After the storm, we bicycled around – stretching our legs and checking out downed trees and other damage. We frequently bike at Liberty State Park – a low-lying park along the Hudson, just west of the Statue of Liberty and Ellis Island. The park has great views of the Manhattan skyline. The park contains the Liberty Science Center, located on a small hill. Along the base of the hill (see above photo), we spotted a debris line running along a level contour around the hill. The river pushed its flotsam as far as it could, and then receded, leaving a telltale line. « Read the rest of this entry »
June 18, 2012 § 2 Comments
OK, thanks to Rick Grubb, I’m getting this with time for you to put it on your calendars!!
The County of LA is having a joint meeting with the USFS on sediment removal of Big Tujunga Dam. Dirt’s all the rage here at LA Creek Freak, as you know. Rick’s also communicated that he wants to see Arroyo Toad back in his region, one of many species that have been impacted by our flood control system.
Here’s the details:
Tuesday, July 24, 2012 6 to 8 p.m.
City of Los Angeles – City Council District 2
Sunland-Tujunga Field Office
7747 Foothill Blvd.
Tujunga, CA 91042 (map)
The United States Forest Service (USFS) and the County of Los Angeles Department of Public Works (DPW) will jointly present the Big Tujunga Reservoir Sediment Removal Project. Information will be provided about the project, the National Environmental Policy Act (NEPA) and the California Environmental Quality Act (CEQA). The public will have the opportunity to ask questions of the USFS and DPW and comment on the project. Please plan to join us for this meeting.
For More Information:
June 15, 2012 § 2 Comments
Done with our touring of the Colorado River (1, 2, 3) and speed-reading about its issues, my 2nd year graduate landscape architecture design studio dove into planning and design solutions for the river. In the analysis phase, over and over, it was observed that the river ecosystem needed to regain its flooding and sediment dynamics. And over and over, it was observed that the political, human dimension would almost certainly never allow that to happen -regardless of the ecological desert created at the river’s mouth, and regardless of the obvious and dire future of the watershed due to climate change, population growth, and accumulating pollutants (including radioactive spoils behind reservoirs ya’ll!)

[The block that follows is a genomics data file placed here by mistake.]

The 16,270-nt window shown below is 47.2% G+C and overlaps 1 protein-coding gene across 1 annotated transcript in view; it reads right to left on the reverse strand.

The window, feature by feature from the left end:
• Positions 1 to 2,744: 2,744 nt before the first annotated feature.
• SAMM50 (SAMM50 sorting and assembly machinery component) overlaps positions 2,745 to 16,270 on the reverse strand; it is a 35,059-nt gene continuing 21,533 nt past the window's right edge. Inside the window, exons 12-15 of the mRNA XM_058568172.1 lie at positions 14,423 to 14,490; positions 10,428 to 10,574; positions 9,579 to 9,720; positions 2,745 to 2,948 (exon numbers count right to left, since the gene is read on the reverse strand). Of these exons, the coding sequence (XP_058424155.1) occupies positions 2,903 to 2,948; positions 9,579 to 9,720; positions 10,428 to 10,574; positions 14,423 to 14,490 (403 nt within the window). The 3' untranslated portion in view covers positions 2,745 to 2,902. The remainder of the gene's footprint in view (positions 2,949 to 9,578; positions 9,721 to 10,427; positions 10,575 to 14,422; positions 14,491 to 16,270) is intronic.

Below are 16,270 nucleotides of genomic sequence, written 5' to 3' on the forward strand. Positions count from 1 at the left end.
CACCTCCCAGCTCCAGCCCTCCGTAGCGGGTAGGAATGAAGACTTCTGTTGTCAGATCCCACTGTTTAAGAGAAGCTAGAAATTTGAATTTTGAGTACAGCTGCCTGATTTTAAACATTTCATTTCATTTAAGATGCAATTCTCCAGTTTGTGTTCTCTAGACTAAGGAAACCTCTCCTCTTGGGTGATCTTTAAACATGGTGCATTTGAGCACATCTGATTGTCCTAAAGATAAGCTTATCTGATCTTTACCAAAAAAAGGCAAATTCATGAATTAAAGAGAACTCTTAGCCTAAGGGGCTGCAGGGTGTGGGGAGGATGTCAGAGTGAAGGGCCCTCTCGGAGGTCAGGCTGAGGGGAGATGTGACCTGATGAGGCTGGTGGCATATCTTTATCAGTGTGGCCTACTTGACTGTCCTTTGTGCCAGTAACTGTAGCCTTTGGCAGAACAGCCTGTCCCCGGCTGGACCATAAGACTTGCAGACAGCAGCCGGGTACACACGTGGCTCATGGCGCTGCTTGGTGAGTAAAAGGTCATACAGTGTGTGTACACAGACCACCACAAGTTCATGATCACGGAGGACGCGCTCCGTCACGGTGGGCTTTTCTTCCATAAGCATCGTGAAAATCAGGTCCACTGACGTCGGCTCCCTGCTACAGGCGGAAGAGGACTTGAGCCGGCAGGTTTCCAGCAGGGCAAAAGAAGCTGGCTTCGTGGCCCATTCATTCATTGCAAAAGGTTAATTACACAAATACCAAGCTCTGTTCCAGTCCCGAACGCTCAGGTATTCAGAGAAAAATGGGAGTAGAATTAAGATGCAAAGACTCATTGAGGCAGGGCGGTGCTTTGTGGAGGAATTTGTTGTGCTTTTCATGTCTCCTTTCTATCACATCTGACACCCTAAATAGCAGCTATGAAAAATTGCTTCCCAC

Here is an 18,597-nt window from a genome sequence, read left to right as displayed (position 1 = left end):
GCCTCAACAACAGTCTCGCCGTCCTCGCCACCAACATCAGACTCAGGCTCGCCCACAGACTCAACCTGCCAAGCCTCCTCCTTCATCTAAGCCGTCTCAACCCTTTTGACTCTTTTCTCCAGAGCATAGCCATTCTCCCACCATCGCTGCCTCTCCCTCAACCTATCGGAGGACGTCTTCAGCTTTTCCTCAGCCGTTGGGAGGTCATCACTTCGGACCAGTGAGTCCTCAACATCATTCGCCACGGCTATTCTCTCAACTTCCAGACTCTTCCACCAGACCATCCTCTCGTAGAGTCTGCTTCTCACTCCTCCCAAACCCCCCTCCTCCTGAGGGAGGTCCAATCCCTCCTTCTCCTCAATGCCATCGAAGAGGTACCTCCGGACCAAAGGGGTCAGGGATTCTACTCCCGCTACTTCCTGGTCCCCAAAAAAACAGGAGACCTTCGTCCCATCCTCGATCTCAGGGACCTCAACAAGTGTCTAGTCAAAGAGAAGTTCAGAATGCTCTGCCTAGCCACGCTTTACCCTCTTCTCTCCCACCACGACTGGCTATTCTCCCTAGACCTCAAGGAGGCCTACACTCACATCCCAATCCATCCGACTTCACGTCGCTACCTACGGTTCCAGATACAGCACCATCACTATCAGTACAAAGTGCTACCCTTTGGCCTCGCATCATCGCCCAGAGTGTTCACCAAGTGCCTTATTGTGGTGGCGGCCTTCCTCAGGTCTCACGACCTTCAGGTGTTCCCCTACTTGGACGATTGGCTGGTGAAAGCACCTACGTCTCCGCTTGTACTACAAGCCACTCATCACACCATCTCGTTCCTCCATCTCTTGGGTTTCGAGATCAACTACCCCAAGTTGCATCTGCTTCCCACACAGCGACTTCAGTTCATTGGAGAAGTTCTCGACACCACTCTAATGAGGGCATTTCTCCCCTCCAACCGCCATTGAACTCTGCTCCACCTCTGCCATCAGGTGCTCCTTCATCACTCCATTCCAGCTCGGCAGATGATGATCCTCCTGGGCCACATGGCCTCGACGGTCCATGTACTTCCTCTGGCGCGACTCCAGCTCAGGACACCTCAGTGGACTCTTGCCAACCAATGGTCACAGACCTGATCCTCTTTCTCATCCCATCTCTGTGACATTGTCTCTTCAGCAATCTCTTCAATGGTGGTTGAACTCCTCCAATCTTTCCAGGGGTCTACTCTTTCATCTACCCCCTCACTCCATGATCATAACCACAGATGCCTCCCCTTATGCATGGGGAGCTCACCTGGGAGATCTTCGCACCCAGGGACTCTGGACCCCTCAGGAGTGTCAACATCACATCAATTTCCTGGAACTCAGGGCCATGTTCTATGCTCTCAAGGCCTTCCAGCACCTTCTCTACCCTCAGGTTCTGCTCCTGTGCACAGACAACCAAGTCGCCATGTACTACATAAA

Clearly designing for what humans want usually comes at an environmental cost. The ecosystem loses! Even when it’s billed as sustainable, it’s more likely the design is about incrementally less harm to the ecosystem. So in this studio, designers were challenged with having the Colorado River as their Client. How do you work to meet human needs within that mandate? It becomes a much different conversation. Since many students don’t wish to explore “visionary” projects (visionary of course being the polite synonym for politically impossible, er, unrealistic), the studio was structured so that students could also provide concepts that inch us toward’s the River’s restored state, accommodating more of contemporary human uses while weaning us from an unhealthy allocation system. This combination of visionary plotting (mwaahaha) and phased steps towards rehabilitation put together make for a nice master plan.
You can read more about the studio and download most of the studio’s presentations at When the River is Client: Design Explorations of the Lower Colorado River. I hope you will! There’s some great ideas the students came up with.
May 15, 2012 § 6 Comments
On the heels of a critical piece of writing by Emily Green on the state of sediment management in Los Angeles (published in the May 14th edition of High Country News), the L.A. County Department of Public Works has completed (as of April) its draft 20-year Sediment Management Strategic Plan for 2012-2032 and is currently soliciting public comments until Wednesday, May 30th. The enormous document (524 pages) is available for download at www.LASedimentManagement.com (the downloadable document entitled “Community Meeting Boards” is a conveniently concise summary of the larger plan). « Read the rest of this entry »
March 26, 2012 § 6 Comments
It seems as though there’s almost always a creek on golf courses in Los Angeles – be it natural, concrete or underground. And having proposed daylighting and restoration projects at a number of our local golf courses, I was happy to see this article, A Stream Runs Through It, published in the Golf Course Industry online magazine, supporting the idea. I have found that golf courses and streams can coexist, but too often golf courses alter the stream, pushing it over the edge of the property, constraining it in ways that destabilize it, removing habitat, etc. The management problems are often quite predictable. The opportunity exists to design a golf course with an understanding of stream habitat and function, leading to a richer golf experience, fewer maintenance issues, and habitat for that remaining 5-10% of LA’s waterways. Streams can separate greens, but when they traverse greens, they can become part of the play in interesting ways.
A couple of golf course/restoration locations I’ve referred to in Creek Freak posts include Devil’s Dip (I promise a post on just the golf course and restoration potential there in the near future but here’s a slide from Creek Freak’s recommendations to Mark Ridley-Thomas about it.) and South Pasadena Golf Course.